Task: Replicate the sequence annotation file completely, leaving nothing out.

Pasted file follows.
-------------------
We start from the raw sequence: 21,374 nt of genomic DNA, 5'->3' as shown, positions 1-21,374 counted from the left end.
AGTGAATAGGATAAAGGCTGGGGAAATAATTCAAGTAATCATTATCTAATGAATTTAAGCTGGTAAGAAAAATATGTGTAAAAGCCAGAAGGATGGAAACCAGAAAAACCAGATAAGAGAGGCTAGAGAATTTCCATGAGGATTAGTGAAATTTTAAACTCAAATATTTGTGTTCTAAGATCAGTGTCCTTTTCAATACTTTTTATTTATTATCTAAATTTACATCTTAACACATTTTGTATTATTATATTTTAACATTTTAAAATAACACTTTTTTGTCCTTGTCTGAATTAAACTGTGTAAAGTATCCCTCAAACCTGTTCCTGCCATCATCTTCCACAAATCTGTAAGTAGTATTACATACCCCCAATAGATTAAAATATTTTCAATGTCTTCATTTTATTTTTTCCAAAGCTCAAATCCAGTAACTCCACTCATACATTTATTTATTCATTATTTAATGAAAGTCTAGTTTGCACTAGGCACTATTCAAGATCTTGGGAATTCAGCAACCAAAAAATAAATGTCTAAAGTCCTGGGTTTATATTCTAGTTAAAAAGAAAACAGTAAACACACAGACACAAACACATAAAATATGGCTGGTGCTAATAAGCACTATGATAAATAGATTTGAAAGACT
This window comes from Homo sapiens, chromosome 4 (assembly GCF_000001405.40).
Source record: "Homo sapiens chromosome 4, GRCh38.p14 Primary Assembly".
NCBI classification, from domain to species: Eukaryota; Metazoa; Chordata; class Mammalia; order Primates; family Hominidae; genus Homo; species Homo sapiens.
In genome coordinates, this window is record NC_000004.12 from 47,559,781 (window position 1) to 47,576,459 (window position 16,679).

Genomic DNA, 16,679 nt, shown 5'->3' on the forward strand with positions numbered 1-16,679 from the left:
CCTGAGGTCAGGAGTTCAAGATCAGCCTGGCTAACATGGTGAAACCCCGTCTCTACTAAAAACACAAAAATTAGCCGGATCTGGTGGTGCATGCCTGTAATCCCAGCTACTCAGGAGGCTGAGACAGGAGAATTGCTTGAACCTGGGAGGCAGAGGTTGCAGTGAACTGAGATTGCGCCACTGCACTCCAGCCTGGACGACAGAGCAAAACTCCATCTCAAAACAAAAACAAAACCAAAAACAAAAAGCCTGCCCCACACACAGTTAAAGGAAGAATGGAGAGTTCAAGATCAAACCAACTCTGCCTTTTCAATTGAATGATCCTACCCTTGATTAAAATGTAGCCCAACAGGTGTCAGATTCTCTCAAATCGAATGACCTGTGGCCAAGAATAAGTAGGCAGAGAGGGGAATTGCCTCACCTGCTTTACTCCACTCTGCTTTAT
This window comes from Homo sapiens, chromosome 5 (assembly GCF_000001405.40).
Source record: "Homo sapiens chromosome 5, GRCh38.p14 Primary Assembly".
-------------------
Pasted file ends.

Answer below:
We start from the raw sequence: 21,374 nt of genomic DNA, 5'->3' as shown, positions 1-21,374 counted from the left end.
AGTGAATAGGATAAAGGCTGGGGAAATAATTCAAGTAATCATTATCTAATGAATTTAAGCTGGTAAGAAAAATATGTGTAAAAGCCAGAAGGATGGAAACCAGAAAAACCAGATAAGAGAGGCTAGAGAATTTCCATGAGGATTAGTGAAATTTTAAACTCAAATATTTGTGTTCTAAGATCAGTGTCCTTTTCAATACTTTTTATTTATTATCTAAATTTACATCTTAACACATTTTGTATTATTATATTTTAACATTTTAAAATAACACTTTTTTGTCCTTGTCTGAATTAAACTGTGTAAAGTATCCCTCAAACCTGTTCCTGCCATCATCTTCCACAAATCTGTAAGTAGTATTACATACCCCCAATAGATTAAAATATTTTCAATGTCTTCATTTTATTTTTTCCAAAGCTCAAATCCAGTAACTCCACTCATACATTTATTTATTCATTATTTAATGAAAGTCTAGTTTGCACTAGGCACTATTCAAGATCTTGGGAATTCAGCAACCAAAAAATAAATGTCTAAAGTCCTGGGTTTATATTCTAGTTAAAAAGAAAACAGTAAACACACAGACACAAACACATAAAATATGGCTGGTGCTAATAAGCACTATGATAAATAGATTTGAAAGACT
This window comes from Homo sapiens, chromosome 4 (assembly GCF_000001405.40).
Source record: "Homo sapiens chromosome 4, GRCh38.p14 Primary Assembly".
NCBI classification, from domain to species: Eukaryota; Metazoa; Chordata; class Mammalia; order Primates; family Hominidae; genus Homo; species Homo sapiens.
In genome coordinates, this window is record NC_000004.12 from 47,559,781 (window position 1) to 47,576,459 (window position 16,679).

Genomic DNA, 16,679 nt, shown 5'->3' on the forward strand with positions numbered 1-16,679 from the left:
CCTGAGGTCAGGAGTTCAAGATCAGCCTGGCTAACATGGTGAAACCCCGTCTCTACTAAAAACACAAAAATTAGCCGGATCTGGTGGTGCATGCCTGTAATCCCAGCTACTCAGGAGGCTGAGACAGGAGAATTGCTTGAACCTGGGAGGCAGAGGTTGCAGTGAACTGAGATTGCGCCACTGCACTCCAGCCTGGACGACAGAGCAAAACTCCATCTCAAAACAAAAACAAAACCAAAAACAAAAAGCCTGCCCCACACACAGTTAAAGGAAGAATGGAGAGTTCAAGATCAAACCAACTCTGCCTTTTCAATTGAATGATCCTACCCTTGATTAAAATGTAGCCCAACAGGTGTCAGATTCTCTCAAATCGAATGACCTGTGGCCAAGAATAAGTAGGCAGAGAGGGGAATTGCCTCACCTGCTTTACTCCACTCTGCTTTAT
This window comes from Homo sapiens, chromosome 5 (assembly GCF_000001405.40).
Source record: "Homo sapiens chromosome 5, GRCh38.p14 Primary Assembly".